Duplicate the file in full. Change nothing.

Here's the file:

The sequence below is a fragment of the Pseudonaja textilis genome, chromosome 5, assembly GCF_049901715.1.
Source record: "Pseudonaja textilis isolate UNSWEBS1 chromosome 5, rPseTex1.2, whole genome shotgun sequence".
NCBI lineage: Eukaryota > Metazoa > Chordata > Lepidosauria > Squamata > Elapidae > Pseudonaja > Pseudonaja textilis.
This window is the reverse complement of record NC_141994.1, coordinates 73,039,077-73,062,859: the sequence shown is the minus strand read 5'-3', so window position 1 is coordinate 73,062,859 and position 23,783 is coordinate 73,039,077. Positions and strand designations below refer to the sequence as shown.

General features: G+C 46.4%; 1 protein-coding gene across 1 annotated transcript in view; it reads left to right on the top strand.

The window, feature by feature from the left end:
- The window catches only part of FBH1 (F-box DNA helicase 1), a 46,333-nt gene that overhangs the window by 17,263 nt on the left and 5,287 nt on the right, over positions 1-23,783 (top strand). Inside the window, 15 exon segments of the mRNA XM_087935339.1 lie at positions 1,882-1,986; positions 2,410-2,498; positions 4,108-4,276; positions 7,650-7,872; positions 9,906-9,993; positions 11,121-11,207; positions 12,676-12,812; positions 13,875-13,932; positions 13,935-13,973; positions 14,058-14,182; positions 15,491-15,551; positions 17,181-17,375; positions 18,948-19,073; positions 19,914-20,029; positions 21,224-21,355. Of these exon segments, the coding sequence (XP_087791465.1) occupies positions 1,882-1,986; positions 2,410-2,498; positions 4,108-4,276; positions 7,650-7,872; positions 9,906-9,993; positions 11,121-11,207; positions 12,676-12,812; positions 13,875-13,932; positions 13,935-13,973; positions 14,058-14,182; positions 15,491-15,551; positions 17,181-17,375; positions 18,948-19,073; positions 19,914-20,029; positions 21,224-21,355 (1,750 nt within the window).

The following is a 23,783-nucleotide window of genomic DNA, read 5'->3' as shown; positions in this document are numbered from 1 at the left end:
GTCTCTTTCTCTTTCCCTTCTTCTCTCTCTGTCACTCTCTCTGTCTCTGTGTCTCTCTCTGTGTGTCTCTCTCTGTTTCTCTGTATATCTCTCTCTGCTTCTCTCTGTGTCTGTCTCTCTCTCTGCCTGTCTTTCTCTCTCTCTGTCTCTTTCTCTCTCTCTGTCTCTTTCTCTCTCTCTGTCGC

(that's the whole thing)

The sequence below is a fragment of the Pseudonaja textilis genome, chromosome 5, assembly GCF_049901715.1.
Source record: "Pseudonaja textilis isolate UNSWEBS1 chromosome 5, rPseTex1.2, whole genome shotgun sequence".
NCBI lineage: Eukaryota > Metazoa > Chordata > Lepidosauria > Squamata > Elapidae > Pseudonaja > Pseudonaja textilis.
This window is the reverse complement of record NC_141994.1, coordinates 73,039,077-73,062,859: the sequence shown is the minus strand read 5'-3', so window position 1 is coordinate 73,062,859 and position 23,783 is coordinate 73,039,077. Positions and strand designations below refer to the sequence as shown.

General features: G+C 46.4%; 1 protein-coding gene across 1 annotated transcript in view; it reads left to right on the top strand.

The window, feature by feature from the left end:
- The window catches only part of FBH1 (F-box DNA helicase 1), a 46,333-nt gene that overhangs the window by 17,263 nt on the left and 5,287 nt on the right, over positions 1-23,783 (top strand). Inside the window, 15 exon segments of the mRNA XM_087935339.1 lie at positions 1,882-1,986; positions 2,410-2,498; positions 4,108-4,276; positions 7,650-7,872; positions 9,906-9,993; positions 11,121-11,207; positions 12,676-12,812; positions 13,875-13,932; positions 13,935-13,973; positions 14,058-14,182; positions 15,491-15,551; positions 17,181-17,375; positions 18,948-19,073; positions 19,914-20,029; positions 21,224-21,355. Of these exon segments, the coding sequence (XP_087791465.1) occupies positions 1,882-1,986; positions 2,410-2,498; positions 4,108-4,276; positions 7,650-7,872; positions 9,906-9,993; positions 11,121-11,207; positions 12,676-12,812; positions 13,875-13,932; positions 13,935-13,973; positions 14,058-14,182; positions 15,491-15,551; positions 17,181-17,375; positions 18,948-19,073; positions 19,914-20,029; positions 21,224-21,355 (1,750 nt within the window).

The following is a 23,783-nucleotide window of genomic DNA, read 5'->3' as shown; positions in this document are numbered from 1 at the left end:
GTCTCTTTCTCTTTCCCTTCTTCTCTCTCTGTCACTCTCTCTGTCTCTGTGTCTCTCTCTGTGTGTCTCTCTCTGTTTCTCTGTATATCTCTCTCTGCTTCTCTCTGTGTCTGTCTCTCTCTCTGCCTGTCTTTCTCTCTCTCTGTCTCTTTCTCTCTCTCTGTCTCTTTCTCTCTCTCTGTCGC